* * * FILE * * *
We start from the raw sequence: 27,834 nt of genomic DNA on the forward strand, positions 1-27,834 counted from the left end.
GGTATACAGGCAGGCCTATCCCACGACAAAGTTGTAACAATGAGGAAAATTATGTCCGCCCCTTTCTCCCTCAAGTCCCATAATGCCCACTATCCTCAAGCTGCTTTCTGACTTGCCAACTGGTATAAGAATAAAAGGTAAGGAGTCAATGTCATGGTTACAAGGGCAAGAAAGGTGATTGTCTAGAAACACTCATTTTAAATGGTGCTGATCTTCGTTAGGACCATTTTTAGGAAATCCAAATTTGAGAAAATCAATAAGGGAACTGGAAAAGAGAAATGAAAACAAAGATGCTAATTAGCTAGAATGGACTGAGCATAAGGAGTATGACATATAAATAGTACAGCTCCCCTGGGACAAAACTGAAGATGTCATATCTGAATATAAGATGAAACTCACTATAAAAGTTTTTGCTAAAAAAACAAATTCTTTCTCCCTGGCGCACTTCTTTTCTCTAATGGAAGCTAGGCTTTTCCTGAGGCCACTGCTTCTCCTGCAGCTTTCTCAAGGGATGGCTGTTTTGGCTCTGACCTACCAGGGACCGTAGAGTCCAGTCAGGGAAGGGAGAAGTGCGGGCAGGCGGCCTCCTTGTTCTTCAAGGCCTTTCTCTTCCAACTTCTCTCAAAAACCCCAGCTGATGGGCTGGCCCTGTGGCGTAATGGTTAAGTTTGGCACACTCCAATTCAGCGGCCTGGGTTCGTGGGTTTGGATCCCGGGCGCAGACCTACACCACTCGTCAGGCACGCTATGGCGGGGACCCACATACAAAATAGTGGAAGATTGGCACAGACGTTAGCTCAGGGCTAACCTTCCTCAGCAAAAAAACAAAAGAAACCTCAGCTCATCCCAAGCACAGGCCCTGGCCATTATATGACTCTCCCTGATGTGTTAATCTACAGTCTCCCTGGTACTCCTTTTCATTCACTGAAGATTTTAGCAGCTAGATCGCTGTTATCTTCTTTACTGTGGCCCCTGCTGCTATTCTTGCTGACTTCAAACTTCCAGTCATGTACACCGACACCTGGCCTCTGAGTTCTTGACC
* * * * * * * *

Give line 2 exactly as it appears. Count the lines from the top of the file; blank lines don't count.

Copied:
GGTATACAGGCAGGCCTATCCCACGACAAAGTTGTAACAATGAGGAAAATTATGTCCGCCCCTTTCTCCCTCAAGTCCCATAATGCCCACTATCCTCAAGCTGCTTTCTGACTTGCCAACTGGTATAAGAATAAAAGGTAAGGAGTCAATGTCATGGTTACAAGGGCAAGAAAGGTGATTGTCTAGAAACACTCATTTTAAATGGTGCTGATCTTCGTTAGGACCATTTTTAGGAAATCCAAATTTGAGAAAATCAATAAGGGAACTGGAAAAGAGAAATGAAAACAAAGATGCTAATTAGCTAGAATGGACTGAGCATAAGGAGTATGACATATAAATAGTACAGCTCCCCTGGGACAAAACTGAAGATGTCATATCTGAATATAAGATGAAACTCACTATAAAAGTTTTTGCTAAAAAAACAAATTCTTTCTCCCTGGCGCACTTCTTTTCTCTAATGGAAGCTAGGCTTTTCCTGAGGCCACTGCTTCTCCTGCAGCTTTCTCAAGGGATGGCTGTTTTGGCTCTGACCTACCAGGGACCGTAGAGTCCAGTCAGGGAAGGGAGAAGTGCGGGCAGGCGGCCTCCTTGTTCTTCAAGGCCTTTCTCTTCCAACTTCTCTCAAAAACCCCAGCTGATGGGCTGGCCCTGTGGCGTAATGGTTAAGTTTGGCACACTCCAATTCAGCGGCCTGGGTTCGTGGGTTTGGATCCCGGGCGCAGACCTACACCACTCGTCAGGCACGCTATGGCGGGGACCCACATACAAAATAGTGGAAGATTGGCACAGACGTTAGCTCAGGGCTAACCTTCCTCAGCAAAAAAACAAAAGAAACCTCAGCTCATCCCAAGCACAGGCCCTGGCCATTATATGACTCTCCCTGATGTGTTAATCTACAGTCTCCCTGGTACTCCTTTTCATTCACTGAAGATTTTAGCAGCTAGATCGCTGTTATCTTCTTTACTGTGGCCCCTGCTGCTATTCTTGCTGACTTCAAACTTCCAGTCATGTACACCGACACCTGGCCTCTGAGTTCTTGACC